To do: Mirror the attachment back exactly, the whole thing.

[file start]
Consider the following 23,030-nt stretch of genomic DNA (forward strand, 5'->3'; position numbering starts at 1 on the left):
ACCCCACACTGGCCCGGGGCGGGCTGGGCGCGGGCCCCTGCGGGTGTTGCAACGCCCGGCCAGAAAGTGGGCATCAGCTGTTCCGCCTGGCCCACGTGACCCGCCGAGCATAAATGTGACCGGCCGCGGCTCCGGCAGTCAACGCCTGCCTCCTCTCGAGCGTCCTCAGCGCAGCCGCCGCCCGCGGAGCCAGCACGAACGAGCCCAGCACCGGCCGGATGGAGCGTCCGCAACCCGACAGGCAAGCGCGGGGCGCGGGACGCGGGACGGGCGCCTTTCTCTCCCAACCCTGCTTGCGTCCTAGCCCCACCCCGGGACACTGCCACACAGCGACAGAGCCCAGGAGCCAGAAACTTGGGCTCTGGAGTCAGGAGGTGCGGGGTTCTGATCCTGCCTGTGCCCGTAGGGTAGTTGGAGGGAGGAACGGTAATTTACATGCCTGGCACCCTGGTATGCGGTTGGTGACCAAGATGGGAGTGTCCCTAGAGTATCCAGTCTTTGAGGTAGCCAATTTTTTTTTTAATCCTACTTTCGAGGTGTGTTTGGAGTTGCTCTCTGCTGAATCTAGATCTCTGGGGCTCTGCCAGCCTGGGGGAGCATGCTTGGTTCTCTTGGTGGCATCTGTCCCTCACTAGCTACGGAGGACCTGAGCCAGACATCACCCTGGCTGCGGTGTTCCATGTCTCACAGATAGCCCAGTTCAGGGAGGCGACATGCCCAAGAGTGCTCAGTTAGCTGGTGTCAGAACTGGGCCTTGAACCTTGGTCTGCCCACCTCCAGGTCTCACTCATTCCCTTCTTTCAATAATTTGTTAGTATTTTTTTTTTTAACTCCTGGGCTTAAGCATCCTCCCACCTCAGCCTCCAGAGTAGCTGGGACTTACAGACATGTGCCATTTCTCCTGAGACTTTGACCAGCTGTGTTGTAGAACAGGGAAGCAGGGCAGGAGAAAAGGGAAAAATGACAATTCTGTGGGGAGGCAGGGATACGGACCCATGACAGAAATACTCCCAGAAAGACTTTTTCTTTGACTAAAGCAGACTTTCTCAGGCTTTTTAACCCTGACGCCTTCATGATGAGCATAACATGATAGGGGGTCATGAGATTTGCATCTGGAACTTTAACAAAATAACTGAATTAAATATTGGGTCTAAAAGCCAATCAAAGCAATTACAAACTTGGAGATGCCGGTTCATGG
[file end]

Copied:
Consider the following 23,030-nt stretch of genomic DNA (forward strand, 5'->3'; position numbering starts at 1 on the left):
ACCCCACACTGGCCCGGGGCGGGCTGGGCGCGGGCCCCTGCGGGTGTTGCAACGCCCGGCCAGAAAGTGGGCATCAGCTGTTCCGCCTGGCCCACGTGACCCGCCGAGCATAAATGTGACCGGCCGCGGCTCCGGCAGTCAACGCCTGCCTCCTCTCGAGCGTCCTCAGCGCAGCCGCCGCCCGCGGAGCCAGCACGAACGAGCCCAGCACCGGCCGGATGGAGCGTCCGCAACCCGACAGGCAAGCGCGGGGCGCGGGACGCGGGACGGGCGCCTTTCTCTCCCAACCCTGCTTGCGTCCTAGCCCCACCCCGGGACACTGCCACACAGCGACAGAGCCCAGGAGCCAGAAACTTGGGCTCTGGAGTCAGGAGGTGCGGGGTTCTGATCCTGCCTGTGCCCGTAGGGTAGTTGGAGGGAGGAACGGTAATTTACATGCCTGGCACCCTGGTATGCGGTTGGTGACCAAGATGGGAGTGTCCCTAGAGTATCCAGTCTTTGAGGTAGCCAATTTTTTTTTTAATCCTACTTTCGAGGTGTGTTTGGAGTTGCTCTCTGCTGAATCTAGATCTCTGGGGCTCTGCCAGCCTGGGGGAGCATGCTTGGTTCTCTTGGTGGCATCTGTCCCTCACTAGCTACGGAGGACCTGAGCCAGACATCACCCTGGCTGCGGTGTTCCATGTCTCACAGATAGCCCAGTTCAGGGAGGCGACATGCCCAAGAGTGCTCAGTTAGCTGGTGTCAGAACTGGGCCTTGAACCTTGGTCTGCCCACCTCCAGGTCTCACTCATTCCCTTCTTTCAATAATTTGTTAGTATTTTTTTTTTTAACTCCTGGGCTTAAGCATCCTCCCACCTCAGCCTCCAGAGTAGCTGGGACTTACAGACATGTGCCATTTCTCCTGAGACTTTGACCAGCTGTGTTGTAGAACAGGGAAGCAGGGCAGGAGAAAAGGGAAAAATGACAATTCTGTGGGGAGGCAGGGATACGGACCCATGACAGAAATACTCCCAGAAAGACTTTTTCTTTGACTAAAGCAGACTTTCTCAGGCTTTTTAACCCTGACGCCTTCATGATGAGCATAACATGATAGGGGGTCATGAGATTTGCATCTGGAACTTTAACAAAATAACTGAATTAAATATTGGGTCTAAAAGCCAATCAAAGCAATTACAAACTTGGAGATGCCGGTTCATGG